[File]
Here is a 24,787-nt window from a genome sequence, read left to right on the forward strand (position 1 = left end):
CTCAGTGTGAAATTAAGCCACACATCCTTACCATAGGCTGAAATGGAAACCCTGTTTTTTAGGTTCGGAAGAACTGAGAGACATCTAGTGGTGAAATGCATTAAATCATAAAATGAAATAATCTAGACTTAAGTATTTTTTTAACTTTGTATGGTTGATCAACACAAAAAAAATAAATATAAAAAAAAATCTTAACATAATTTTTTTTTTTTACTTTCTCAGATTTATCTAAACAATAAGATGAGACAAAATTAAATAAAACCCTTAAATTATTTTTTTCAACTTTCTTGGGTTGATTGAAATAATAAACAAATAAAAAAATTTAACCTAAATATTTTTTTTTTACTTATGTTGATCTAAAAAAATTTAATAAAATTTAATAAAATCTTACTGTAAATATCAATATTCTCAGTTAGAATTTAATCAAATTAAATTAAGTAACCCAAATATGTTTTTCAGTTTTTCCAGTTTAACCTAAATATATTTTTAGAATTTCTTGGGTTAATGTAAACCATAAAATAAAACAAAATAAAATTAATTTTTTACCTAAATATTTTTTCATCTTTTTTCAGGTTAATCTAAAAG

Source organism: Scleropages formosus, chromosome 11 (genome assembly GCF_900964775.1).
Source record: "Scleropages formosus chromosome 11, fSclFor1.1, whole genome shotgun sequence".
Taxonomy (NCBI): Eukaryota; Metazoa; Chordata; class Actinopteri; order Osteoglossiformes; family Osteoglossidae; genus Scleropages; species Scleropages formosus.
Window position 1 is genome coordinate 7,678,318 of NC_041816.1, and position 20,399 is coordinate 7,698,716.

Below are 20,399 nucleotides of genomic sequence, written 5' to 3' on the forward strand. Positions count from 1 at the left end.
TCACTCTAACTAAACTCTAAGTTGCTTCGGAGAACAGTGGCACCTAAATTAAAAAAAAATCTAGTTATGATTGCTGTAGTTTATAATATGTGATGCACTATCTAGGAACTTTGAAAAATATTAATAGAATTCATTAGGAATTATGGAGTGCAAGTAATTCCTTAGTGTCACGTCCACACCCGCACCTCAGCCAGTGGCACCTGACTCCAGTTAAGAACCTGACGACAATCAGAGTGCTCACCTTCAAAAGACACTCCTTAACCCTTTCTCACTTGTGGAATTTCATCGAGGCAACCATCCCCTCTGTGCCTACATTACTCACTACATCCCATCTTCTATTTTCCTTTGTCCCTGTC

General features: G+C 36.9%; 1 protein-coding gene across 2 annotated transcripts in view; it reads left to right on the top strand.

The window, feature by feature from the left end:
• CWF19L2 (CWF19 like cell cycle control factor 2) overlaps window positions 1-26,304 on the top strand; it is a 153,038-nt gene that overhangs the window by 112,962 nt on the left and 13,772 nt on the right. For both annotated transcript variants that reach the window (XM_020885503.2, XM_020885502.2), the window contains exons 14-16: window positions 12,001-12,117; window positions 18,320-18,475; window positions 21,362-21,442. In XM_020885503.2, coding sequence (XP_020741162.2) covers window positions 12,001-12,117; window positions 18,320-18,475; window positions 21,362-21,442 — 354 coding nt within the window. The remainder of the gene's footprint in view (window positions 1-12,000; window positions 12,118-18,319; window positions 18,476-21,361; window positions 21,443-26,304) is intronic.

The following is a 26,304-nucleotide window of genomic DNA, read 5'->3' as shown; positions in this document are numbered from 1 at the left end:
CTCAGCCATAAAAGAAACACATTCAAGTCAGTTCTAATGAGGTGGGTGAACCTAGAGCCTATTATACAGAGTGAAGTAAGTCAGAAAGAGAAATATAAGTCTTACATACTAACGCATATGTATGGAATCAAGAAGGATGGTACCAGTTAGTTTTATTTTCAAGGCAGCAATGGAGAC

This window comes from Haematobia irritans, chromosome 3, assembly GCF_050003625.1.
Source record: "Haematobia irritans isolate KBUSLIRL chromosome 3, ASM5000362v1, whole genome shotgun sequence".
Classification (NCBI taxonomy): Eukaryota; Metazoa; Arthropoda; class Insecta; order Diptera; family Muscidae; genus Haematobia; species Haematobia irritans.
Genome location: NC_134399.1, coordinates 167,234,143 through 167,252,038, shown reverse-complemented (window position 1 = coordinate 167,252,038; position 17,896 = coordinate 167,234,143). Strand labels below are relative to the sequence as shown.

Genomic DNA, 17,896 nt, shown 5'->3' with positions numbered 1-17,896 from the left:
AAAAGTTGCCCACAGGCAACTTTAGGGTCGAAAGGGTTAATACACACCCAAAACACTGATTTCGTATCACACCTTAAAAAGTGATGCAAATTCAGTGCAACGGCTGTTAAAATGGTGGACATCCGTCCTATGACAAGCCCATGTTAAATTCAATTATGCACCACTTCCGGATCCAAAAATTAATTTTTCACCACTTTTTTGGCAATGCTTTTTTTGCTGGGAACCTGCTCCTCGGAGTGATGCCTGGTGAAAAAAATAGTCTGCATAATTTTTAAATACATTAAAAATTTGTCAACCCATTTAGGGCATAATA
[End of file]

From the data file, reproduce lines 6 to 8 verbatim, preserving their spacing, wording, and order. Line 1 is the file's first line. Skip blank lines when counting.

Window position 1 is genome coordinate 7,678,318 of NC_041816.1, and position 20,399 is coordinate 7,698,716.

Below are 20,399 nucleotides of genomic sequence, written 5' to 3' on the forward strand. Positions count from 1 at the left end.
TCACTCTAACTAAACTCTAAGTTGCTTCGGAGAACAGTGGCACCTAAATTAAAAAAAAATCTAGTTATGATTGCTGTAGTTTATAATATGTGATGCACTATCTAGGAACTTTGAAAAATATTAATAGAATTCATTAGGAATTATGGAGTGCAAGTAATTCCTTAGTGTCACGTCCACACCCGCACCTCAGCCAGTGGCACCTGACTCCAGTTAAGAACCTGACGACAATCAGAGTGCTCACCTTCAAAAGACACTCCTTAACCCTTTCTCACTTGTGGAATTTCATCGAGGCAACCATCCCCTCTGTGCCTACATTACTCACTACATCCCATCTTCTATTTTCCTTTGTCCCTGTC